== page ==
Many people think yawning is triggered because you’re bored, tired or need oxygen, but it is actually argued that it may help to regulate the brain’s temperature.
Medical professionals are touting that our brains are super sensitive to temperature changes and therefore they must be protected from overheating!
In the current edition of the journal Medical Hypotheses, Andrew Gallup of Princeton University and Gary Hack of the University of Maryland argue that yawning helps to regulate the brain’s temperature. “The brain is exquisitely sensitive to temperature changes and therefore must be protected from overheating,” they write. “Brains, like computers, operate best when they are cool.” When you yawn, the walls of the maxillary sinuses, which are located in the cheeks on each side of the nose, flex like bellows and help with brain cool. The actual function of sinuses is still the subject of debate, and this theory may help clarify their purpose.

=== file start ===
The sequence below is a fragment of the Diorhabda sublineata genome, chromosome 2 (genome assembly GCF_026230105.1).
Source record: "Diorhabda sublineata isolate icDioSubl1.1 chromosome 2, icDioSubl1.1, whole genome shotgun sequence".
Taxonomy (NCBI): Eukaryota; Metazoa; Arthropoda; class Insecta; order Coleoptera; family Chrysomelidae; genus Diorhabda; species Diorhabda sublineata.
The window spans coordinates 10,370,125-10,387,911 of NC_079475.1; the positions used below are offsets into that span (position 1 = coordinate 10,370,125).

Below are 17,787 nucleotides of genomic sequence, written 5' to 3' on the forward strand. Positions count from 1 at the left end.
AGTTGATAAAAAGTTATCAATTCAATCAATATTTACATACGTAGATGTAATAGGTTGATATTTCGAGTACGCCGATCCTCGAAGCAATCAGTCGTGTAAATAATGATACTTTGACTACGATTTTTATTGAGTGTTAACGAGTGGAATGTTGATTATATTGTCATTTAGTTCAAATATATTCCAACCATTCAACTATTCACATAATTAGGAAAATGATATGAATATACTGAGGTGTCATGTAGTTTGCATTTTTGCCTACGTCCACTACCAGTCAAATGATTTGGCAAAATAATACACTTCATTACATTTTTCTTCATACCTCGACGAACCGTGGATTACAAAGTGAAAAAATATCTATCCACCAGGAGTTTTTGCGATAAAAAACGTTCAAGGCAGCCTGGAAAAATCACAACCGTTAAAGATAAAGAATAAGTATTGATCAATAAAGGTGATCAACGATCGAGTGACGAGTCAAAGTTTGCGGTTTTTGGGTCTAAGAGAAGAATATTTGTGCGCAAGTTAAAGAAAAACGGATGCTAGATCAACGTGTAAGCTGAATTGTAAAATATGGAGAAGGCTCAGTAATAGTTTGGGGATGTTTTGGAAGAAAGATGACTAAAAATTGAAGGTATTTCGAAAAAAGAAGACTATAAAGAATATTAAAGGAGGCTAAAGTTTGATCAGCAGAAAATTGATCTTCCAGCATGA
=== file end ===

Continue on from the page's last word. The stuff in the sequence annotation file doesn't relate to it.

Not a lot is understood about our sinuses and little is agreed upon even by those who investigate them. Some scientists believe that they have no function at all. Researchers said their theory that yawning helps cool the brain has medical implications. For example, excessive yawning often precedes seizures in people with epilepsy and pain in people with migraine headaches. Doctors may also be able to use excessive yawning as a way to identify patients with conditions that affect temperature regulation.